Dir. Nacho Vigalondo
Writer/director Nacho Vigalondo was immediately hailed as a next-big-thing when he debuted his first feature, Timecrimes, at Austin, Texas' Fantastic Fest in 2007. Indeed, it is a brilliantly twisty little time-travel film that dishes out equal measures of laughs and thrills. In 2011, these two elements were still present, though a bit more subdued, in the long-awaited follow-up Extraterrestrial. I believe the long wait and expectations have something to do with it's mild reception upon release. It might not be as funny or thrilling but it's still plenty clever in its story of a one-night stand interrupted by the arrival of a gigantic UFO. Now, three years later, his third feature, Open Windows, raises the question of whether we should continue to expect diminishing returns after the high of Timecrimes or if this film will just go down as his worst - simply a failed experiment that will end up as a footnote in an otherwise distinguished career? Let's all hope for the later as this is a real disappointment - so much so it has me questioning whether Extraterrestrial's detractors were on to something.
Open Windows is a gimmick movie - and as with such films, it really lives or dies on the strength, and in this case execution, of the gimmick. It's an interesting one to contemplate: everything we see in this film is supposed to be coming from the screen of a laptop - one with many open windows on it. Got it? During the film we pan from one window to the next - or sometimes zoom in or out to see multiple windows composing a sort of modern day split screen experience involving spy cams and forced perspective. Done well it could provide for a suspenseful experience making it the quasi Rear Window update it appears to be attempting. Done wrong it could be a logic-defying, technologically infeasible cringe-fest.
The cringing starts in the first few minutes as Nacho Vigalondo himself (as a director named Richy Gabalondo) is on the stage of Fantastic Fest getting praise heaped on him after a teaser for his forthcoming movie just played. The teaser is for a (purposefully) goofy, badly acted, poorly dubbed zombie/alien movie that in retrospect I would much rather have watched instead of Open Windows. This film's star is Jill Goddard (Sasha Grey), and as she takes the stage the plot kicks into motion.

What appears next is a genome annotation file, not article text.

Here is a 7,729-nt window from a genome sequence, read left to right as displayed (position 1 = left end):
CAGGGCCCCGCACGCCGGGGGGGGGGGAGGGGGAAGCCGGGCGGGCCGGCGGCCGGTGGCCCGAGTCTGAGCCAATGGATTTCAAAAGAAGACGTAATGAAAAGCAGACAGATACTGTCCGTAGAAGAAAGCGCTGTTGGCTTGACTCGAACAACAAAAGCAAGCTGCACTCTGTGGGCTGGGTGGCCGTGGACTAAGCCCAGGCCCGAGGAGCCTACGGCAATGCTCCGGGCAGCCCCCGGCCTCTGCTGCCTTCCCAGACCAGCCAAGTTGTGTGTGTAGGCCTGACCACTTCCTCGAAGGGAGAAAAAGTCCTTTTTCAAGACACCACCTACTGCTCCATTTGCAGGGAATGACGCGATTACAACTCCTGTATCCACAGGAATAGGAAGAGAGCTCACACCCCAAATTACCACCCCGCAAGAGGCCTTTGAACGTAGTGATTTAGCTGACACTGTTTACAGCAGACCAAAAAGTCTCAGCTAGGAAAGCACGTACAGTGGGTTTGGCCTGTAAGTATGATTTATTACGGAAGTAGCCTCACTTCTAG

We're witnessing all this on the laptop of Nick Chambers (Elijah Wood), the webmaster for Jill Goddard's fan-site. He's in Austin, in a hotel room, waiting for the Fantastic Fest panel to wrap up so he can have diner with Jill - something he won through an online contest. But once she gets onstage, he gets a Skype-type message from a mysterious online presence named Chord that the dinner has been cancelled and he quickly becomes entangled in Chord's insanely elaborate plan to abduct Jill and have him take the fall for it.
[Caution - it's impossible to get into the many reasons this movie is so infuriating without gently touching on some spoiler territory. I won't go into specific details below but we warned or skip the next two paragraphs. ]
What follows is one of those evil mastermind plans that only happen in bad movies. It's one of these plots that hinge on impossible coincidences happening constantly that makes for really frustrating viewing. We're supposed to believe Chord is everywhere - intercepting phone-calls hacking surveillance equipment and monitoring Nick at all times. But of course, once Nick is put in a car and sent to spy on Jill, he conveniently cuts his connection to Nick every so often so he can get help from some hackers who appear unprompted and at the ready at just the right time and think Nick is some hero of theirs. These connection interruptions make less sense when it's later shown that Chord has a portable device of seemingly infinite power - and of all the gadgets he has, a bluetooth headphone to at least keep an ear on him while he's busy seems like it might find its way into his supply.
Even if Nick's laptop were powerful and crash-resistant enough and had the best wireless internet connection and most reliable GPS money could buy, what happens in this movie takes more power-of-disbelief than I can imagine anyone who's ever checked their email could muster. Still, I'd be willing to accept most of it, however nonsensical it may be, if the story didn't throw in a last act reveal that causes everything that happened before it to be turned on its head. While some of the effects of this reveal give a few earlier facepalming moments some sense, it opens up so many plot-holes and raises so many more questions than are even bothered to be acknowledged that I couldn't help but feel insulted and overwhelmed with distaste for the movie during the closing moments.
[End of not-really-spoiler territory.]
After Timecrimes and Extraterrestrial, I pegged Nacho Vigalondo as an intelligent writer with an equally smart cinematic eye. While there are some nice images in Open Windows - especially a "ping-pong" digitization technique that, while just as questionable in reality as the rest of the film, is nonetheless cool looking - the story is so illogical that it bears no resemblance to the person who made those films. The structure disallows any real memorable shots or sequences - the kind of stuff that his previous films were made up of. Everything is so chopped up that the whole thing begins to feel like it's an exercise in digital editing more than telling a story. It doesn't even allow for any of the actors to ever deliver a line while not staring into a camera, which makes for all the acting to be as off-putting and stiff as it sounds. (Even Elijah Wood's giant eyes can't be expected to pull off that kind of magic.) I guess it's a testament to his previous work that I'll continue hoping this was some experiment gone awry and not a sign of things to come.